The black leather jacket and surly exterior that hides a heart of gold: the enigmatic, exciting figure of the Hell’s Angel, the true gentleman of the road, is familiar to us all. Jeff Clarke's marvellous retelling of La Fille du régiment updates Donizetti’s original setting (the Swiss Tyrol in the early 19th century) to the hot, dusty Californian desert of the 1950s, with simple and effective set design (complete with inflatable cacti) by Nigel Howard. Our abandoned baby Marie is found, not by the French army, but by “The Regiment”: a group of Hell’s Angels who really did exist in Doggett, California from 1948 onwards (the beautifully researched programme explains their fascinating foundation and semi-criminal career).

Jesus Alvarez (Tonio) © Rob Coles
Jesus Alvarez (Tonio)
© Rob Coles

Clarke’s vision brilliantly incorporates all the best aspects of Donizetti’s comic masterpiece: Marie’s extraordinary upbringing (“And when she spits, she spits like ladies do,” Sulpice, one of her many ‘fathers’ confides proudly), the intense paternal adoration the Regiment have for her, and Marie’s passionate commitment to them – which is soon besieged by her nascent passion for the apparently-unsuitable Tonio (here, a Hispanic lover from across the border, instantly reviled by all the Regiment as a “Spic”), and by the social destiny vainly imposed on her by her glamorous socialite aunt (who, naturally enough in opera, turns out to be more than just an aunt). The libretto is a treat in itself, full of period vocabulary and well-observed American dialects: the desperately refined dialogue of the Berkenfields and Crackenthorpes contrasts deliciously with the earthy patois of the bikers, peppered with swear words and occasionally even blows.

Not only has Jeff Clarke translated the opera’s story, libretto, and general sense intact: he also gives us Donizetti’s characters in glorious technicolour. The Regiment are all adorable, acting and singing with gusto, led by Adrian Clarke as Sulpice, their leader, whose sonorous, warm bass is a constant delight. Clarke’s acting is excellent, often providing much of the comedy, and easily commanding our attention in every scene. As Marie bids the Regiment farewell to start her ill-fated new life at the Berkenfield Mansion, Sulpice’s simple, still grief was heartbreaking to behold: the great key to making this opera a success is to keep the emotions as real as possible at all times (despite the farcical scenario), something Clarke wholeheartedly understands, realising that in great absurdity can also lie great and powerful emotion.

In this very physical production, acting is just as important as singing, and just as skilfully executed by Opera Della Luna. Their comprehensive approach is perfectly exemplified by James Harrison as Hortensius, a superbly camp butler: whether polishing oranges in the Mansion, or producing martinis and blinis in the middle of the desert, Hortensius’ singing part may be small, but in repartee and mime Harrison becomes a comic anchor, and unforgettable to boot in Hortensius’ increasingly desperate, OCD perfectionism. His mistress, the redoubtable Marsha Berkenfield, is Katharine Taylor-Jones, who manages to tread a balance between outer fabulousness and inner vulnerability, making Miss Berkenfield both interesting and human (instead of snotty and irritating, as she can sometimes be). Taylor-Jones gets the very best of the excellent costumes Maria Lancashire has produced for all the cast, though Dulcie Crackenthorpe gives Marsha a run for her money in the fashion and stage presence stakes (Crackenthorpe is played for us by “Miss Anne Onimus”, who I think may not be unrelated to the marvellous Philip Cox).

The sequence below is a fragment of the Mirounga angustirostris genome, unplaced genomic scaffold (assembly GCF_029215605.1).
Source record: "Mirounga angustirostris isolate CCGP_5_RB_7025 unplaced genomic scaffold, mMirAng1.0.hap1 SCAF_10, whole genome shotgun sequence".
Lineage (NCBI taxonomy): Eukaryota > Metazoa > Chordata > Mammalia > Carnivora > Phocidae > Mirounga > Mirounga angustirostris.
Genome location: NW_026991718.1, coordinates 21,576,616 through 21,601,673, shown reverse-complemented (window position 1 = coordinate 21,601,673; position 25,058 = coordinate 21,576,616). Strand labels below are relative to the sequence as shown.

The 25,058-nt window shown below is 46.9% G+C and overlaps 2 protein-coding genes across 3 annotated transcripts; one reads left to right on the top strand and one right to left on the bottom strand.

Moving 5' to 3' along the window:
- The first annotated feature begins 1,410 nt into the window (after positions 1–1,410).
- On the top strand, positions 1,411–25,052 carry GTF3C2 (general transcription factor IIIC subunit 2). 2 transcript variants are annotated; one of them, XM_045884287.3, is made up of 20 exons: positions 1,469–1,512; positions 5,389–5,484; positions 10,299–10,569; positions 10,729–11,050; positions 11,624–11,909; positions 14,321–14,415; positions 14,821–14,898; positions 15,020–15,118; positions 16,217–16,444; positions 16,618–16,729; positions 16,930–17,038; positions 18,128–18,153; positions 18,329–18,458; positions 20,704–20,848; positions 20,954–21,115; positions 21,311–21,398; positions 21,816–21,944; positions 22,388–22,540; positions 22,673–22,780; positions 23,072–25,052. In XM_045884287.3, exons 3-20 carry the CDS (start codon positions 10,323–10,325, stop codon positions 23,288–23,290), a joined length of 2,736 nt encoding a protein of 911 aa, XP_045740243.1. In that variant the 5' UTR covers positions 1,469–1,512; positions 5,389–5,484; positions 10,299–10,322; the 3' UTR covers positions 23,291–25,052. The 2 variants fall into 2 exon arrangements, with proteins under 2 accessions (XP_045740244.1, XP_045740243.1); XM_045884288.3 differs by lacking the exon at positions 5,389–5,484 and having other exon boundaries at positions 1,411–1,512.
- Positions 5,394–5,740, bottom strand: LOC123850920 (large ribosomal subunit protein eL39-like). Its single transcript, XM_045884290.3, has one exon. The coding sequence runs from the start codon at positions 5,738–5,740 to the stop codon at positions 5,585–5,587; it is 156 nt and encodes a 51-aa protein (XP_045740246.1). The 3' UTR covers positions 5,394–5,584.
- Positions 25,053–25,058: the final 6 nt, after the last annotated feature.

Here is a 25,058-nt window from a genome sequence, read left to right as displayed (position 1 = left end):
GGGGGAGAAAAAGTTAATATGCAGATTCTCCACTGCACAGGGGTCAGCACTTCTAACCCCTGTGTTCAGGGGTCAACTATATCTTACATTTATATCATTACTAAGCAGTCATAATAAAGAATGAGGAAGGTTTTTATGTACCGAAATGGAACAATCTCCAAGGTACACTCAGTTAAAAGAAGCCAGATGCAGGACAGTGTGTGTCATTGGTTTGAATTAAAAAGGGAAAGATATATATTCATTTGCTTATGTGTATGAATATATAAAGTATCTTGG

Suzy Shakespeare (Marie) © Rob Coles
Suzy Shakespeare (Marie)
© Rob Coles


Suzanne Shakespeare is full of enthusiasm and confidence as Marie, giving us a dexterous and exuberant performance. At the higher end of her register, Shakespeare can sometimes be tempted to blast, which can make her sound shrill at times. However, her nicely observed characterisation and warm tones at the lower end of her voice more than make up for those occasional moments of misjudgement in what has to be an extremely tough role to sing. I enjoyed her performance immensely, and we truly believe her tomboyish impatience with her new life, and die-hard commitment to the Regiment: in the notorious Singing Lesson scene, Shakespeare masters her very demanding music with panache. Jesus Alvarez is, meanwhile, nothing short of exquisite as Marie’s lover, Tonio: his soft, bright tenor has a richness and warmth which seems endlessly beautiful, while his Banderas-like Spanish drawl only enhances his performance. I cannot wait to see Alvarez sing again: he brought genuine musicality and feeling to his every aria. Even if the rest of the cast weren’t so strong, the trip to Iford would be worth it for Alvarez alone. 

The Orchestra of Opera Della Luna, conducted with poise and focus by Toby Purser, make a rich, lyrical, engaging sound which fills the cloister. The overture, in particular, was a rousing delight, making the most of all the different military textures Donizetti uses to set his scene. Altogether, for evening of energy, creativity, and genuine originality (as well as wonderful music and glorious singing), Opera Della Luna’s Fille is very hard to beat.